Most recently, and as is shown in Table 1, the y/y PPI increase for ‘steel bars, plates and structural shapes’ has been +23.7%. Caught up in the same rapid current have been steel pipe and tube products, +18.3% y/y, and prefabricated metal buildings, +11.4%.
Graph 2: Steel Bars, Plates and Structural Shapes Price Index - U.S. PPI
Iron and Steel Scrap:
Since final-product steel is now mainly rendered from re-used steel melted down in electric arc furnaces, it’s important to keep an eye on scrap prices. Graph 3 shows iron and steel scrap prices rising at an annual compounding rate of +5.7% between January 2000 and January 2019.
But it’s also interesting to note that there can be periods of intense movement in iron and steel scrap prices. Between November 2001 and July 2008, the annualized rate of increase was +34.6% − i.e., a gain of more than one third per annum extending for more than six-and-a-half years.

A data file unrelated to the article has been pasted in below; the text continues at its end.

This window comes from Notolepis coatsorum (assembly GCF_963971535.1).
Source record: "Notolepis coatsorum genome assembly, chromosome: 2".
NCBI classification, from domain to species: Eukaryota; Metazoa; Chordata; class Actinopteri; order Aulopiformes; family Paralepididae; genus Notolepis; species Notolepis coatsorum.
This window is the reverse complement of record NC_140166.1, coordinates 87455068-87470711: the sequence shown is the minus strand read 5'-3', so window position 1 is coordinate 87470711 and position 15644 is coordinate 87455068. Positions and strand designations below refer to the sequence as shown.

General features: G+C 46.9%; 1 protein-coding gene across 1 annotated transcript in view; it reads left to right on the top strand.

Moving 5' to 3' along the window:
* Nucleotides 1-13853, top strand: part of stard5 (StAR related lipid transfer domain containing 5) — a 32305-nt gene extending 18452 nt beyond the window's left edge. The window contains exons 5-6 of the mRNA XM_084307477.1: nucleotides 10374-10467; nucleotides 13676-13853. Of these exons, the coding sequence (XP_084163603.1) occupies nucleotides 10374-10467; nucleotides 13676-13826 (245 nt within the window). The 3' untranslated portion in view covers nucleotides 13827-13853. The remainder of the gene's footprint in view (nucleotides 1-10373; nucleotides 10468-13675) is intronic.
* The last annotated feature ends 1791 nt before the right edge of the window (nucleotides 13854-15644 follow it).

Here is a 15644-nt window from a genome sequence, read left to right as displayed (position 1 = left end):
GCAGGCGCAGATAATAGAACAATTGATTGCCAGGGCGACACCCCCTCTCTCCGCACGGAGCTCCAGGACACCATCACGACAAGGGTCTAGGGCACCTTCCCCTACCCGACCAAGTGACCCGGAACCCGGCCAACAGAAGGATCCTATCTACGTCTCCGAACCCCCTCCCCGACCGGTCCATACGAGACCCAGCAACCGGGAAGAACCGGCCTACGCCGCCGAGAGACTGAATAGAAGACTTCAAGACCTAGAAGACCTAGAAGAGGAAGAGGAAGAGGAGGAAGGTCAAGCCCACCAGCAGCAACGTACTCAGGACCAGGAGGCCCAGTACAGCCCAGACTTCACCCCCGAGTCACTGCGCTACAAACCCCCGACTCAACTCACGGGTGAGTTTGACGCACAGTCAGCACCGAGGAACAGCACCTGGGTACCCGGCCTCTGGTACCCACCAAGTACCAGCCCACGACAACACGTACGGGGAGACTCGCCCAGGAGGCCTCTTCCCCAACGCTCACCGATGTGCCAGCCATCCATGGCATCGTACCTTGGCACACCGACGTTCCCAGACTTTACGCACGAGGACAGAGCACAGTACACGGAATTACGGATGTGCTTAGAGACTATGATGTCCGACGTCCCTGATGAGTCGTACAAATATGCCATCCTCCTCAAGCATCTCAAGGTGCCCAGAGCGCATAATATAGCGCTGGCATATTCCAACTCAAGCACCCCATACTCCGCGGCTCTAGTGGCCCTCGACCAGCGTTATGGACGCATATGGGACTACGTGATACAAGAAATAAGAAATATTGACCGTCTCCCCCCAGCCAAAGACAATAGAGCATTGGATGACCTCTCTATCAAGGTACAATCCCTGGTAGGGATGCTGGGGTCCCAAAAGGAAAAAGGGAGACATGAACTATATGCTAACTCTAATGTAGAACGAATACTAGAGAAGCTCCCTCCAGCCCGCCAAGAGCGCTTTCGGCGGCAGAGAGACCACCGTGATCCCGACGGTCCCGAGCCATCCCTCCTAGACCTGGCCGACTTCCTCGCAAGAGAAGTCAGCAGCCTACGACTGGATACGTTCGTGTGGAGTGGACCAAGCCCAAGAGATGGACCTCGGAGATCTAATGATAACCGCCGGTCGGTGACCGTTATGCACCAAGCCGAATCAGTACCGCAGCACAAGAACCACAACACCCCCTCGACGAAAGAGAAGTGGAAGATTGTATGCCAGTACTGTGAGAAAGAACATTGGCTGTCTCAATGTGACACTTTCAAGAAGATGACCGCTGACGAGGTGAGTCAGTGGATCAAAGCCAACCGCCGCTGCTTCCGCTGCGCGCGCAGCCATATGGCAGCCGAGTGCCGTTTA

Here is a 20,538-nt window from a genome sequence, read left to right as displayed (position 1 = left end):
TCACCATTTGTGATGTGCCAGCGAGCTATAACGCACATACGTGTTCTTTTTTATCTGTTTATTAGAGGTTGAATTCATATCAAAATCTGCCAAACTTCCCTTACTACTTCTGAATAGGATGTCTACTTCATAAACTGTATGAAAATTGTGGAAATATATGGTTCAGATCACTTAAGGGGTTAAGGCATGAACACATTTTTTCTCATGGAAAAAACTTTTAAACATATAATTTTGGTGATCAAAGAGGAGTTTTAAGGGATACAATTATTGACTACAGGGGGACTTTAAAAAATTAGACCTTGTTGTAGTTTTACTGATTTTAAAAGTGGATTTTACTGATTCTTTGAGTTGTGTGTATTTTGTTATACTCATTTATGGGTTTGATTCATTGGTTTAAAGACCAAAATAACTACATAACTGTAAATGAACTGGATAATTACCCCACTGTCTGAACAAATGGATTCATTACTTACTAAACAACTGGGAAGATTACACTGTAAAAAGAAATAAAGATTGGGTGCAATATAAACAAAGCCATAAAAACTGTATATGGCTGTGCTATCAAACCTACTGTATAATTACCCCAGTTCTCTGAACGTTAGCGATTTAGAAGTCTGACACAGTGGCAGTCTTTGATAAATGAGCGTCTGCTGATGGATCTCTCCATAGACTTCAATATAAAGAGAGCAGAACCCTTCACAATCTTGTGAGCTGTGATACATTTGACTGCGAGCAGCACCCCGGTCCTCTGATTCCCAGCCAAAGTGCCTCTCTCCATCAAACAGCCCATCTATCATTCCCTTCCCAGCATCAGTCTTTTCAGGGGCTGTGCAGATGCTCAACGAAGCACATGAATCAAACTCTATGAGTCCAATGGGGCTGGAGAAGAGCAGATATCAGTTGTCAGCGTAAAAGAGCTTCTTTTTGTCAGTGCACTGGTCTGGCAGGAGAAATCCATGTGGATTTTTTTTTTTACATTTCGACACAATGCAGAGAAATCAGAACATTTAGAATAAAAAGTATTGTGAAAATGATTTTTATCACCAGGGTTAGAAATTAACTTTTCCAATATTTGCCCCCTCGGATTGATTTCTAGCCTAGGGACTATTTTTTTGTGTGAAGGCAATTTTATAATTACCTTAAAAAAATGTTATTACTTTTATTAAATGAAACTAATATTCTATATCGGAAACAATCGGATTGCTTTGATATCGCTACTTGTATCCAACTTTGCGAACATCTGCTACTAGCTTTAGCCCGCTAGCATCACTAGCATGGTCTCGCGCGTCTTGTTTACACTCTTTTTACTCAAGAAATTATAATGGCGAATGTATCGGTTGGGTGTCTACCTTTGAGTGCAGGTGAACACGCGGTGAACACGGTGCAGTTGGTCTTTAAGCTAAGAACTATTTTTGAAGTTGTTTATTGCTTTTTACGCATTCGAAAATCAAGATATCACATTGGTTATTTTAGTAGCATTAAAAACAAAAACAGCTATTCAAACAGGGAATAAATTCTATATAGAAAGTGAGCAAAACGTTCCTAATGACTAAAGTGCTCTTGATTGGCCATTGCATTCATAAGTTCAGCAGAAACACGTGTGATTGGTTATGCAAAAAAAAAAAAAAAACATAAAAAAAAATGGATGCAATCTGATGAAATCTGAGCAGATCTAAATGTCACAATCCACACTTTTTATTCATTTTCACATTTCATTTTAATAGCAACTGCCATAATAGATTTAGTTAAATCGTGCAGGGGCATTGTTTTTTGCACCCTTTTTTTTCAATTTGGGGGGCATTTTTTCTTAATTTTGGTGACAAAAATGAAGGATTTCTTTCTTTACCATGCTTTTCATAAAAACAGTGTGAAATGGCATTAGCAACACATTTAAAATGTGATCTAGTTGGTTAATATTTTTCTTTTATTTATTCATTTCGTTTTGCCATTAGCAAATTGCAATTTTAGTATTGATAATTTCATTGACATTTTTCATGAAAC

From Table 1, the latest y/y change in the price of iron and steel scrap has been -3.2%; but iron ore as a standalone input has been making some waves. Its most recent y/y jump has been +16.6% y/y. A dam disaster at a Vale S.A. iron ore mine in Brazil has constrained supply.
Ready-mix concrete is a building material that has shown remarkable price-increase consistency over the past 19 years. Yes, as can be seen in Graph 4, there was some weakness in ‘actuals’ versus trend-line from 2001 to 2004, followed by over-correction in 2006-2009, but from 2011 to the present, the index-value line and the trend line have almost exactly overlapped.
For the entire period, January 2000 to January 2019, the annualized increase in ‘ready-mix concrete’ prices, according to the PPI measure, has been +3.4%. Over a somewhat shorter, but still eight-year-plus span of time, from November 2011 to January 2019, the y/y rate of price increase has been +3.6%, nearly the same as for the full 19 years.